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Plenty of Fish in the Sea?

The views expressed are those of the author and are not necessarily those of Scientific American.

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Tuna clustering off the coast of southern Italy. Photo: Courtesy of the UN FAO

In 2010, people across the globe munched their way through 128 million tons of seafood. That’s according to the latest data coming out of the UN Food and Agriculture Organization (FAO). This hefty supply of fish equals around 41 pounds per person each year, and is taking its toll on the health of the oceans and, in turn, food security, economic prosperity, and coastal communities.

Here’s a bit of perspective: In 1974, 40 percent of marine fish species were deemed “non-fully exploited,” a slightly obscure term meaning that the population is thriving and hasn’t been fished beyond or just up to a sustainable level (60% or more of the virgin stock exists). Less than 40 years later, the number has plunged to about 13 percent.

Species on the current “safe” list include the Northern Prawn, American cupped oyster, European Pilchard, or sardine, the common cuttlefish and squids, Argentine anchovy and Polar cod. Don’t frequently see these on many restaurant menus? There are a number of reasons why, says the FAO. Many of these species have a low value to fishermen, their location makes fishing difficult, or they’re not in large enough concentrations in the water to make it worthwhile.

Though there have been ups and downs over the years in the percentage of “over” or “fully-exploited fish,” the general trend is one of decline. Today, 30 percent of world’s fish stocks are over-exploited, a slight decrease from the previous two years, and approximately 57 percent are fully exploited.

“The declining global marine catch over the last few years together with the increased percentage of overexploited fish stocks and the decreased proportion of non-fully exploited species around the world convey the strong message that the state of world marine fisheries is worsening and has had a negative impact on fishery production,” the report says.

The solution? Hard quotas, also known as annual catch limits, concrete deadlines for achieving and maintaining sustainable fishing levels, and strict accountability measures, such as closing a fishery if they don’t heed the rules, says the National Oceanic and Atmospheric Administration’s Fisheries Division (NOAA).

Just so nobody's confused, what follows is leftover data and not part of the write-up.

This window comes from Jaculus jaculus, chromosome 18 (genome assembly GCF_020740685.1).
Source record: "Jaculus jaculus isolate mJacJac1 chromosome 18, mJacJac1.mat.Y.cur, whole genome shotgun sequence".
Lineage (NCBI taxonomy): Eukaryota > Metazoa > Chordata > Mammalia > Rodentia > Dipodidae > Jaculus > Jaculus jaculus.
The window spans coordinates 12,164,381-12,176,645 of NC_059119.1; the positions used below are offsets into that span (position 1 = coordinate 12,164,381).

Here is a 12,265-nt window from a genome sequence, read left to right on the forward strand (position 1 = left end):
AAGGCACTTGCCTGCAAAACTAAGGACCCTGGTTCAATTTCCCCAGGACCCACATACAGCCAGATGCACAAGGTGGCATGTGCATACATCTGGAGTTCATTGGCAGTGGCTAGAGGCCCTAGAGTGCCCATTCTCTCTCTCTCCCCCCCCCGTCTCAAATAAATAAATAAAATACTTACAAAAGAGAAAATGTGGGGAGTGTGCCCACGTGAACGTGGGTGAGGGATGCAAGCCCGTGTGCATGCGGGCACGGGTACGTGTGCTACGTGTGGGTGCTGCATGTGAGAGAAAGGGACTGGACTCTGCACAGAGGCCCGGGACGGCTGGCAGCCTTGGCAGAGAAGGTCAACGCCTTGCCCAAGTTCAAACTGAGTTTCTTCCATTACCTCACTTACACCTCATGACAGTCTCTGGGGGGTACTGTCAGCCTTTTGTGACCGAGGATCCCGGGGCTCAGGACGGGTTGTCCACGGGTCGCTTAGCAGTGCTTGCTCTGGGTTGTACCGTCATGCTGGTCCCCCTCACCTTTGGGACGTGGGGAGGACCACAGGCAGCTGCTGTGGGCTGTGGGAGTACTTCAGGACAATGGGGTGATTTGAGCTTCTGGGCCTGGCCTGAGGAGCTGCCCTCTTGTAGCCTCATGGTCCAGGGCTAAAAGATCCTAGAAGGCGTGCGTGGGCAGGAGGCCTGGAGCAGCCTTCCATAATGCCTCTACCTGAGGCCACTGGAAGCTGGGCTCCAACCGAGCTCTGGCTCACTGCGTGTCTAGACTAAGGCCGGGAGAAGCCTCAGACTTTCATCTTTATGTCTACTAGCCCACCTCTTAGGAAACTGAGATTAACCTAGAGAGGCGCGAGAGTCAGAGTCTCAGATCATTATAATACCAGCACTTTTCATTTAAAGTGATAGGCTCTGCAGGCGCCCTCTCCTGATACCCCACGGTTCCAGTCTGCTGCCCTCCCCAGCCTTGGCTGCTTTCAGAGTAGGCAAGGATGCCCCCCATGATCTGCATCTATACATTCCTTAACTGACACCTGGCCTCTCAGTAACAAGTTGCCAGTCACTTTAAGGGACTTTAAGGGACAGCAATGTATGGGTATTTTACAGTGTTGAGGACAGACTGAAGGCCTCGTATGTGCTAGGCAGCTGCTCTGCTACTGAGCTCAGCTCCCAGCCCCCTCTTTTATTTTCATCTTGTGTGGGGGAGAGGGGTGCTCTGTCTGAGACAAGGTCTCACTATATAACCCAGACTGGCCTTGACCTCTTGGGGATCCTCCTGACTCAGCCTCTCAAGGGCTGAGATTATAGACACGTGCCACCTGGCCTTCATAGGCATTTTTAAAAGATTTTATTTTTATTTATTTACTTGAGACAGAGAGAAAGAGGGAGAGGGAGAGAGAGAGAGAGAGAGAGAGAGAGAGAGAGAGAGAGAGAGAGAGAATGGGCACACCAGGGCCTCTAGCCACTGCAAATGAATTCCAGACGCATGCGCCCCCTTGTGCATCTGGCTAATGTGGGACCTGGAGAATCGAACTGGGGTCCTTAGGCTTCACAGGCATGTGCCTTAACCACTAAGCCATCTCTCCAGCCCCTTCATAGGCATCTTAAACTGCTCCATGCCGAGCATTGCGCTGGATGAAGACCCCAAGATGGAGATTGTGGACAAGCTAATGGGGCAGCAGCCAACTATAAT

Countries around the globe are embracing this tactic, including the U.S., which has been following in New Zealand’s wake. It’s paying off, says Dr. Richard Merrick, Chief Science Advisor for NOAA Fisheries.

The U.S. is now the first country to enforce annual catch limits on every single species under its jurisdiction. In updating the Magneson-Stevens Fishery Conservation and Management Act in 2006 to require annual catch limits by the end of 2010 on “all stocks subject to overfishing,” and for the remaining stocks by the end of 2011, an end to overfishing is possible.

Today, 67 percent of all stocks are now sustainably harvested in the U.S., while only 17 percent are still over-exploited (this data is from 2009 and these statistics have improved since then). Also, in the last 11 years, 27 of its marine fish populations have been rebuilt.

“With annual catch limits in place this year for all domestic fish populations and the continued commitment of fishermen to rebuild the stocks they rely on, we’re making even greater progress in ending overfishing and rebuilding stocks around the nation,” said Samuel Rauch, acting assistant NOAA administrator for fisheries in their press release.

This type of science-based cautionary approach to fisheries management may be bait worth biting.

Robynne Boyd About the Author: Robynne Boyd began writing about people and the planet when living barefoot and by campfire on the North Shore of Kauai, Hawaii. Over a decade later and now fully dependent on electricity, she continues this work as an editor for IISD Reporting Services. When not in search of misplaced commas and terser prose, Robynne writes about environment and energy. She lives in Atlanta, Georgia.

The views expressed are those of the author and are not necessarily those of Scientific American.

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  1. 1. jtdwyer 1:34 pm 08/3/2012

    I have to mention that the global population has nearly tripled since 1950, and that rural populations have increasingly migrated to large cities, most of which are located near seashores. Now over 7 billion, the global population is expected to increase to 9 billion by 2050. Even if the U.S. complies with annual catch limits, there are nearly 6.7 billion other people out there…

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  2. 2. jerryd 2:33 pm 08/3/2012

    More attention to fishing equipment that destroys far more than it catches inculding habitat destruction keeping future fish from thriving.

    Better also would be smaller, far more eff boats with small crews means they would be profitable on far smaller catches. Ones run on oil are going to not be competitive soon.

    Facts are if we treat the ocean, rivers, lakes well they can produce much more than now of better quality but only if we get smart about them.

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